I need Muller's okay to follow up a hunch.

Which is that Petersen's suicide was somehow connected with his research on the surgeon Freudstein.


Ah.

I-I-It's you.

Surprised?

Well, it's Sunday, and I thought--

I know. What are you doing here?

Nothing.

Just a routine check.

One of my duties is to check all the wings of the library on Sunday when we're closed.

I won't disturb you any longer. Excuse me.


-Got you. -Only because I fell.

Otherwise, you wouldn't have come near me.

Where are you going?

I have to get home or Ann will yell at me.

Mom's gone shopping, and she still thinks I'm up in my room napping.

-No, Ann won't get mad. -I tell you, she will.

-Mommy told her I was not to go out. -Don't go in the house, Bob.

Don't worry. I'll just fake it a minute or two and then sneak out again.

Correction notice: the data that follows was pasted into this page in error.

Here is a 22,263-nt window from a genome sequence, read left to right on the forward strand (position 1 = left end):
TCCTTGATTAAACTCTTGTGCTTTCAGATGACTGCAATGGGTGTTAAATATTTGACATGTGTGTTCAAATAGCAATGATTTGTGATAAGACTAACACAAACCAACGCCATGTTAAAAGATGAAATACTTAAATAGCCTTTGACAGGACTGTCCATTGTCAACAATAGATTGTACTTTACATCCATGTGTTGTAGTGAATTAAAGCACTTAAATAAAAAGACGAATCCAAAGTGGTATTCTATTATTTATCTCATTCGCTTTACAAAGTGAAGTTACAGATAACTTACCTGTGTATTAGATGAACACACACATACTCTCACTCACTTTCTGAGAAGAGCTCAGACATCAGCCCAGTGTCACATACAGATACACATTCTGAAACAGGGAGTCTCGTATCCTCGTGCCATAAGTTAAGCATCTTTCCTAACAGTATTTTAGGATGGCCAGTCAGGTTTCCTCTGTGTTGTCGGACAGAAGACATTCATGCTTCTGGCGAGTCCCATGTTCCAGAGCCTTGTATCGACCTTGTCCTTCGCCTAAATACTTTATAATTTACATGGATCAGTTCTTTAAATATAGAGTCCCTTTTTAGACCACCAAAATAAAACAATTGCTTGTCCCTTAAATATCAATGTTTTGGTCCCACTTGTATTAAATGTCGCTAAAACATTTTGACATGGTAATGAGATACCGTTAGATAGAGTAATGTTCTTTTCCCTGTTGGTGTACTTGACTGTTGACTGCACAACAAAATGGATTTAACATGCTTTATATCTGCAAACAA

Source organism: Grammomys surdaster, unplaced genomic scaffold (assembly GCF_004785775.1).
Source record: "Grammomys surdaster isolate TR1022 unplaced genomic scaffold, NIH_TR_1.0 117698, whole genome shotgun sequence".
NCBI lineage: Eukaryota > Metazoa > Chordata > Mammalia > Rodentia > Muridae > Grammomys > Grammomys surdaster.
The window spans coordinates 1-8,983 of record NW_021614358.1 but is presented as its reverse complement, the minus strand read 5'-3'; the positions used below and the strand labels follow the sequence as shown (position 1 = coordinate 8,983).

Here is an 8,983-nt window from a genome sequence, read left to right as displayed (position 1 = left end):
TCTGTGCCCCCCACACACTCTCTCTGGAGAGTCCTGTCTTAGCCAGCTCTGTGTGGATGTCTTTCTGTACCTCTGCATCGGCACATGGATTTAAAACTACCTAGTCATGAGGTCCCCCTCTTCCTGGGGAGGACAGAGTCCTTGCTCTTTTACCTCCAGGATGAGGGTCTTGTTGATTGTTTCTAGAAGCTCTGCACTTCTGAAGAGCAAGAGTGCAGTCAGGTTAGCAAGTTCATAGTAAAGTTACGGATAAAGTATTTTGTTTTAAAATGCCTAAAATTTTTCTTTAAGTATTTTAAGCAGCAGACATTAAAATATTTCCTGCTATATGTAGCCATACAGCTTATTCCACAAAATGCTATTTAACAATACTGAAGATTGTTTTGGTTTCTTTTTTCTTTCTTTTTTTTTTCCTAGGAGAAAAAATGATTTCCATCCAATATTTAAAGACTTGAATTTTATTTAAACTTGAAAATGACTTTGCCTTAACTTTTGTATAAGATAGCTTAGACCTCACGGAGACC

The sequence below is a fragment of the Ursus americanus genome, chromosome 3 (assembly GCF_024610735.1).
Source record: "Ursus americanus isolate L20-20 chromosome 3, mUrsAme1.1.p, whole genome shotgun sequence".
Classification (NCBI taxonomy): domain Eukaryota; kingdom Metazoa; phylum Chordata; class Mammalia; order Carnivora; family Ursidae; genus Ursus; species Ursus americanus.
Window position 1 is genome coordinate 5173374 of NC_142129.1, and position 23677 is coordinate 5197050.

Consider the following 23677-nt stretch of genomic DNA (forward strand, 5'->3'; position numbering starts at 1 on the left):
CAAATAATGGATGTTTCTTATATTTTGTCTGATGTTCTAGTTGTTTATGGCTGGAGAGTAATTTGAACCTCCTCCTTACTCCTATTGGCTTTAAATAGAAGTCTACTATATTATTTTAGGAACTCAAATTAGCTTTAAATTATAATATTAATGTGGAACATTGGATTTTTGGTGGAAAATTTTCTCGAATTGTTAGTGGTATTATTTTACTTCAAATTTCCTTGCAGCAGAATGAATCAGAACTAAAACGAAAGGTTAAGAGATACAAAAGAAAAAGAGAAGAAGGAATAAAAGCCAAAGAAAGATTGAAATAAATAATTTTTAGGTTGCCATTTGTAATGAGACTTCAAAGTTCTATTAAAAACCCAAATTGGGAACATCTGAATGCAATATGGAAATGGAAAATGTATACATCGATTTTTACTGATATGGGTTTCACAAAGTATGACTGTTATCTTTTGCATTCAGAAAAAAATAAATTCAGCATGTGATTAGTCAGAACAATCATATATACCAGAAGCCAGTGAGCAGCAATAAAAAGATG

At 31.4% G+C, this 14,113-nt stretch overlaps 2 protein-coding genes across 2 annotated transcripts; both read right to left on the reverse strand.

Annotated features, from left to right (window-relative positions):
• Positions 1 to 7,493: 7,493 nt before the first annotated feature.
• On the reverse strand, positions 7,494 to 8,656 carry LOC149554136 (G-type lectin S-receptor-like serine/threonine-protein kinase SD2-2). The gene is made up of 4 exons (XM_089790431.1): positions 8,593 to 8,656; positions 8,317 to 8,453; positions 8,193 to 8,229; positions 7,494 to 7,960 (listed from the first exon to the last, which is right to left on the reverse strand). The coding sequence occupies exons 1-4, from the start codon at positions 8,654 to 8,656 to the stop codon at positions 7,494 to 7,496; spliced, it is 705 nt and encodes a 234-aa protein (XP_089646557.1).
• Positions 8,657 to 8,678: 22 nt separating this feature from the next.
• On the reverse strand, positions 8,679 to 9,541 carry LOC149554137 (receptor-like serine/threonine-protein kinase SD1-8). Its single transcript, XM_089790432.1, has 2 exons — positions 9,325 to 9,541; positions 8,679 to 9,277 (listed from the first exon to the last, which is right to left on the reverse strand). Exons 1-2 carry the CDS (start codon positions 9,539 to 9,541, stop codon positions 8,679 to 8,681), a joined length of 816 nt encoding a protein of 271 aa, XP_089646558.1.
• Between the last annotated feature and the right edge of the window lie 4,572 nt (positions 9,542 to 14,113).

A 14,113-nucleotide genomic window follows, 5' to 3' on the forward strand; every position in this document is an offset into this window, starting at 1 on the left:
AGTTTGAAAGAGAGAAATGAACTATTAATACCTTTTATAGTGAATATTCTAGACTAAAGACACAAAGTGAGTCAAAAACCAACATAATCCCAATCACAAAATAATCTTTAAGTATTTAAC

See ya.

-Wait for me! -Under the oak!

Okay.

No, Bob, don't go inside. I warned you not to.


It's been days and days since I stopped work for this.

I can't eat. I can't sleep.

I can't stop now though.

I've got to.


I've lost all critical perspective.

The signs. The warnings of this house.

Freudstein's house.

That anguished crying.

And Sheila smiles.

What can I do to make her believe me?

Maybe I'm insane.

Yes. This is all unreal.

Freudstein's house draws me like an infernal magnet... and frightens me.

How many have wandered innocently into the waiting spider web?

How many more are doomed to follow?

The smell of the rooms terrifies me and lures me on.

The smell of blood.

How many more are still to come?

Onward info the depths of this mystery.

I want to know-- know the worst.

Onward to find out.

Find out!

Freudstein.

His voice.

-Is that his voice?

Blood.

Blood!

Not only blood.

His voice.

I can hear it now.

I hear it!

I hear it everywhere!

Sheila!

Do you believe me now?

Do you believe me?

No. No!

Sheila.

No!

No! Not the children/

No!

And they're on the starting grid set for the big race, Yogi.

On your mark. Go!


And Bob Boyle takes the lead!

But car number two bumps it off the track.